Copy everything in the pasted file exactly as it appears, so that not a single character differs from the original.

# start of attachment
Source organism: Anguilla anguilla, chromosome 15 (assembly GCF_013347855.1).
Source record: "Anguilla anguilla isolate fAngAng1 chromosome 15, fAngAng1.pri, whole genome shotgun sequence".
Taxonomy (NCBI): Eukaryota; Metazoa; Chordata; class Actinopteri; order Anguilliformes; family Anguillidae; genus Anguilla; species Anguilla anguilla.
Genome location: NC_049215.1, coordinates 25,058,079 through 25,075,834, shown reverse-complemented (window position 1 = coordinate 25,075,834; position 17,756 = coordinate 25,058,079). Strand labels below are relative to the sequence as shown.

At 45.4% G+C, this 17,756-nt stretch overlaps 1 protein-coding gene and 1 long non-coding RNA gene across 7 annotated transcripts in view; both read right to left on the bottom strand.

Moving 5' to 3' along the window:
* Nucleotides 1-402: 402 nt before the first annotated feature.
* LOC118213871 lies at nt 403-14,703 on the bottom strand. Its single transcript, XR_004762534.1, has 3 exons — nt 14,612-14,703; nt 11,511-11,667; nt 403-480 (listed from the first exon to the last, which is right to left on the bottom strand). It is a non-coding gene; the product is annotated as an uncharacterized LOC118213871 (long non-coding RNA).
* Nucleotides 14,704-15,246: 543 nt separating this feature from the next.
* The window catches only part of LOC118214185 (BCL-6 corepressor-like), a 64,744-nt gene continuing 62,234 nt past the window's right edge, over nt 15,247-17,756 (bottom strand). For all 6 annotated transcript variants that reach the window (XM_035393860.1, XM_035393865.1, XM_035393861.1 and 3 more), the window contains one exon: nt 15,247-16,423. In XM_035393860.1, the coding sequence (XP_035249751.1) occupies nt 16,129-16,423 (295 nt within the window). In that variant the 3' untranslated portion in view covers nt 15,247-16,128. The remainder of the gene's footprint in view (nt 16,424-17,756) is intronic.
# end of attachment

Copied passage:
Source organism: Anguilla anguilla, chromosome 15 (assembly GCF_013347855.1).
Source record: "Anguilla anguilla isolate fAngAng1 chromosome 15, fAngAng1.pri, whole genome shotgun sequence".
Taxonomy (NCBI): Eukaryota; Metazoa; Chordata; class Actinopteri; order Anguilliformes; family Anguillidae; genus Anguilla; species Anguilla anguilla.
Genome location: NC_049215.1, coordinates 25,058,079 through 25,075,834, shown reverse-complemented (window position 1 = coordinate 25,075,834; position 17,756 = coordinate 25,058,079). Strand labels below are relative to the sequence as shown.

At 45.4% G+C, this 17,756-nt stretch overlaps 1 protein-coding gene and 1 long non-coding RNA gene across 7 annotated transcripts in view; both read right to left on the bottom strand.

Moving 5' to 3' along the window:
* Nucleotides 1-402: 402 nt before the first annotated feature.
* LOC118213871 lies at nt 403-14,703 on the bottom strand. Its single transcript, XR_004762534.1, has 3 exons — nt 14,612-14,703; nt 11,511-11,667; nt 403-480 (listed from the first exon to the last, which is right to left on the bottom strand). It is a non-coding gene; the product is annotated as an uncharacterized LOC118213871 (long non-coding RNA).
* Nucleotides 14,704-15,246: 543 nt separating this feature from the next.
* The window catches only part of LOC118214185 (BCL-6 corepressor-like), a 64,744-nt gene continuing 62,234 nt past the window's right edge, over nt 15,247-17,756 (bottom strand). For all 6 annotated transcript variants that reach the window (XM_035393860.1, XM_035393865.1, XM_035393861.1 and 3 more), the window contains one exon: nt 15,247-16,423. In XM_035393860.1, the coding sequence (XP_035249751.1) occupies nt 16,129-16,423 (295 nt within the window). In that variant the 3' untranslated portion in view covers nt 15,247-16,128. The remainder of the gene's footprint in view (nt 16,424-17,756) is intronic.